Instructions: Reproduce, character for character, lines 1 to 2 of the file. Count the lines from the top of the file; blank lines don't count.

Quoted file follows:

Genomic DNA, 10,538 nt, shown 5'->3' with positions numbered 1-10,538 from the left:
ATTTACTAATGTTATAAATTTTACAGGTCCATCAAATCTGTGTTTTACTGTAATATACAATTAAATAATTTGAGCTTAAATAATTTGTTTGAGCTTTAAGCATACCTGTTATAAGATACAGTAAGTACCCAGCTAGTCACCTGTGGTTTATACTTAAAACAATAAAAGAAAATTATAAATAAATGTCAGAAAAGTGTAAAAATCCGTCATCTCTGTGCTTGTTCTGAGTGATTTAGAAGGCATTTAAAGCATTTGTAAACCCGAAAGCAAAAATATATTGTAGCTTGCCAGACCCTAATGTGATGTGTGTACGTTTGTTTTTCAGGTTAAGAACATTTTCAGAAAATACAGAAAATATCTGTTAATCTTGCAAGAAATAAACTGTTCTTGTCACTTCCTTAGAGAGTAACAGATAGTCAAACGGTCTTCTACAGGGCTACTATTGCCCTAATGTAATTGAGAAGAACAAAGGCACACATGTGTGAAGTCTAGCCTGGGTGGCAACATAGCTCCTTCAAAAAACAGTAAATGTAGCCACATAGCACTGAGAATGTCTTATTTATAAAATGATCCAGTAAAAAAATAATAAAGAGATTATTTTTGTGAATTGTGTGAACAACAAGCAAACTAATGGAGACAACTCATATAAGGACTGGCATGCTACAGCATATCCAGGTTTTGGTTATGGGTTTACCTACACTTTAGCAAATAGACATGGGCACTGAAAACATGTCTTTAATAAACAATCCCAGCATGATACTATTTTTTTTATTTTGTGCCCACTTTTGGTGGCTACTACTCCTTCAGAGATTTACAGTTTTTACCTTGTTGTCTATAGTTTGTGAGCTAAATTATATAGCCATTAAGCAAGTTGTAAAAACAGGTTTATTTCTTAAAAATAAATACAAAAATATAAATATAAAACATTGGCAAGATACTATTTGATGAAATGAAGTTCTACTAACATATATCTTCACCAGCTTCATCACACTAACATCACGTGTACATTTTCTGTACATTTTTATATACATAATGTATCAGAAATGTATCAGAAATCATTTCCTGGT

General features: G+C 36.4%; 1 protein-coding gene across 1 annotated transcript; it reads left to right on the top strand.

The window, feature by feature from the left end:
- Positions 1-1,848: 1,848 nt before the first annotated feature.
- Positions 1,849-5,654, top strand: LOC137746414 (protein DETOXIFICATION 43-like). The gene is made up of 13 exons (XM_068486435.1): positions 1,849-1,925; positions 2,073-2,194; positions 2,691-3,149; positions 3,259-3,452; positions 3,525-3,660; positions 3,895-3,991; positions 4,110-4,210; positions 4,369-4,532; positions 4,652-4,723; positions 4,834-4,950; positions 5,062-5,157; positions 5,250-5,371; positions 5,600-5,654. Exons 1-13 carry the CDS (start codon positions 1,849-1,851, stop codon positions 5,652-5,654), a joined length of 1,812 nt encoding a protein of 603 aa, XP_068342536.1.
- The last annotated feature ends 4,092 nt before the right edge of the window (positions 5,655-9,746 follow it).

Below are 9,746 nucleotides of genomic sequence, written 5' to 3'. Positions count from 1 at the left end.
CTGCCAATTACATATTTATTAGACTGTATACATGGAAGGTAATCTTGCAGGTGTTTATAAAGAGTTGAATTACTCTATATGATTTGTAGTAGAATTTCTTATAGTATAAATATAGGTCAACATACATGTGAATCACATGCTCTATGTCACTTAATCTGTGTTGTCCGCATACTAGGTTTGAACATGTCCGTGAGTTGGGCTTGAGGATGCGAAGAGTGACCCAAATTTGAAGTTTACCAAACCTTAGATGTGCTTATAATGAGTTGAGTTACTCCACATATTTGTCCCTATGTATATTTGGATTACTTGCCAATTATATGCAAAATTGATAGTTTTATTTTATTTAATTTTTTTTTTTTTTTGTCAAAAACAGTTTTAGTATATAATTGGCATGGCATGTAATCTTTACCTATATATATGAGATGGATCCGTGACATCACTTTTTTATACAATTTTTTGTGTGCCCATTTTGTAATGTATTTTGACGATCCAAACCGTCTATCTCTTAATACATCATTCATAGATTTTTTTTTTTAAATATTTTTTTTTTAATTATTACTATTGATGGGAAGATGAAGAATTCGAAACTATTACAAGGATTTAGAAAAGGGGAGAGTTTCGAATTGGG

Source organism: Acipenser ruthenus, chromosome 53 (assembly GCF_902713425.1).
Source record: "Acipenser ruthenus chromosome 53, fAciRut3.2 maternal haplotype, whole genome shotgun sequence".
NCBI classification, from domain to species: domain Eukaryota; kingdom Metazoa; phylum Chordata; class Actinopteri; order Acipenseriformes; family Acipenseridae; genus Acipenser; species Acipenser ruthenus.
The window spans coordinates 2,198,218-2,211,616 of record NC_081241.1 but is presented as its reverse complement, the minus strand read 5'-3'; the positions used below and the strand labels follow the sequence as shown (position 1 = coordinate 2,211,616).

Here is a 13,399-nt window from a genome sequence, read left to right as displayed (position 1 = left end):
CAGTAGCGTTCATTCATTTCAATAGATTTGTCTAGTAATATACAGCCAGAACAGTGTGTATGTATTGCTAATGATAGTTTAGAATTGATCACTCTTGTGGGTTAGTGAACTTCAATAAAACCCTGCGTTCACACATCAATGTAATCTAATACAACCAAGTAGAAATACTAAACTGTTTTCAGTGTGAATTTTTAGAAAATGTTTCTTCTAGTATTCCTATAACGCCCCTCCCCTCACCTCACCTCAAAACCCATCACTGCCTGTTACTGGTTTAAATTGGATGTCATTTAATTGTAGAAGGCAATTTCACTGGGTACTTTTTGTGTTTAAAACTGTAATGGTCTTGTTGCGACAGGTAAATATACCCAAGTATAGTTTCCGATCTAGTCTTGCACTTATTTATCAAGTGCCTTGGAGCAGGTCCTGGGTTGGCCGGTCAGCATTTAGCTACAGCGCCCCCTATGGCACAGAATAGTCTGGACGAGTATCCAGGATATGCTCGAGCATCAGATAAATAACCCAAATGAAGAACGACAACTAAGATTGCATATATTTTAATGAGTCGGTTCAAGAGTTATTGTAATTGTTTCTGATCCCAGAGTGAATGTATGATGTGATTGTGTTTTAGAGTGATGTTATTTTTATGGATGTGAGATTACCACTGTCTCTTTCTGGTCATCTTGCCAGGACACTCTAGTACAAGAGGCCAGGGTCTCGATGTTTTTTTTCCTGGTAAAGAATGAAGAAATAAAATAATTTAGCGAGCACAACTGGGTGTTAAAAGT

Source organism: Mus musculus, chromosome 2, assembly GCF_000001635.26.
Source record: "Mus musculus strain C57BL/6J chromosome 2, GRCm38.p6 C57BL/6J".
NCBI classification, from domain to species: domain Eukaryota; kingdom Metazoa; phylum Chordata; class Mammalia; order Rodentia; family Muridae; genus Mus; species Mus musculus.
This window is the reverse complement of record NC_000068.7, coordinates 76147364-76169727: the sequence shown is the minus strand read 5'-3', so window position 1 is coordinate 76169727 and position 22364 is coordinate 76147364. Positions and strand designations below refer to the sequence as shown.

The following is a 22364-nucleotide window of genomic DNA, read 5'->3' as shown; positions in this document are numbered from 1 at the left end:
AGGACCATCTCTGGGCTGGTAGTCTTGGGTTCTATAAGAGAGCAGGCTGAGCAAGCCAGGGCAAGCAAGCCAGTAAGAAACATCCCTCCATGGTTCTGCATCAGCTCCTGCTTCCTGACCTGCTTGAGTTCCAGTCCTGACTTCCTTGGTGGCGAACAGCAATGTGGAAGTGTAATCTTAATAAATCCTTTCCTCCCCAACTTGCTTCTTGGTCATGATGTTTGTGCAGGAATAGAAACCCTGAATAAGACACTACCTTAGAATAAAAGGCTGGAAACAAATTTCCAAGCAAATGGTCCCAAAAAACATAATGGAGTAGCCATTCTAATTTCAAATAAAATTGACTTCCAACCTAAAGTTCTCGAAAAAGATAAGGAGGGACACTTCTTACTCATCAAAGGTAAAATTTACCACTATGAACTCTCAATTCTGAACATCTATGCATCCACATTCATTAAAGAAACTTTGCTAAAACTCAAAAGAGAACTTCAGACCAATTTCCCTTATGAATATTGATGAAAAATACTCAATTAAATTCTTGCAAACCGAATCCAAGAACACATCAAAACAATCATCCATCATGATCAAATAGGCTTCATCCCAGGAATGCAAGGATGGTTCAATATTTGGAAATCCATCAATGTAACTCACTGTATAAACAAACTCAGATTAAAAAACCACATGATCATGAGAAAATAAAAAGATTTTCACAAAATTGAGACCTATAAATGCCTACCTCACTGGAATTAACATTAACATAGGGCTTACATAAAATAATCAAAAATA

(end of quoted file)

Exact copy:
Genomic DNA, 10,538 nt, shown 5'->3' with positions numbered 1-10,538 from the left:
ATTTACTAATGTTATAAATTTTACAGGTCCATCAAATCTGTGTTTTACTGTAATATACAATTAAATAATTTGAGCTTAAATAATTTGTTTGAGCTTTAAGCATACCTGTTATAAGATACAGTAAGTACCCAGCTAGTCACCTGTGGTTTATACTTAAAACAATAAAAGAAAATTATAAATAAATGTCAGAAAAGTGTAAAAATCCGTCATCTCTGTGCTTGTTCTGAGTGATTTAGAAGGCATTTAAAGCATTTGTAAACCCGAAAGCAAAAATATATTGTAGCTTGCCAGACCCTAATGTGATGTGTGTACGTTTGTTTTTCAGGTTAAGAACATTTTCAGAAAATACAGAAAATATCTGTTAATCTTGCAAGAAATAAACTGTTCTTGTCACTTCCTTAGAGAGTAACAGATAGTCAAACGGTCTTCTACAGGGCTACTATTGCCCTAATGTAATTGAGAAGAACAAAGGCACACATGTGTGAAGTCTAGCCTGGGTGGCAACATAGCTCCTTCAAAAAACAGTAAATGTAGCCACATAGCACTGAGAATGTCTTATTTATAAAATGATCCAGTAAAAAAATAATAAAGAGATTATTTTTGTGAATTGTGTGAACAACAAGCAAACTAATGGAGACAACTCATATAAGGACTGGCATGCTACAGCATATCCAGGTTTTGGTTATGGGTTTACCTACACTTTAGCAAATAGACATGGGCACTGAAAACATGTCTTTAATAAACAATCCCAGCATGATACTATTTTTTTTATTTTGTGCCCACTTTTGGTGGCTACTACTCCTTCAGAGATTTACAGTTTTTACCTTGTTGTCTATAGTTTGTGAGCTAAATTATATAGCCATTAAGCAAGTTGTAAAAACAGGTTTATTTCTTAAAAATAAATACAAAAATATAAATATAAAACATTGGCAAGATACTATTTGATGAAATGAAGTTCTACTAACATATATCTTCACCAGCTTCATCACACTAACATCACGTGTACATTTTCTGTACATTTTTATATACATAATGTATCAGAAATGTATCAGAAATCATTTCCTGGT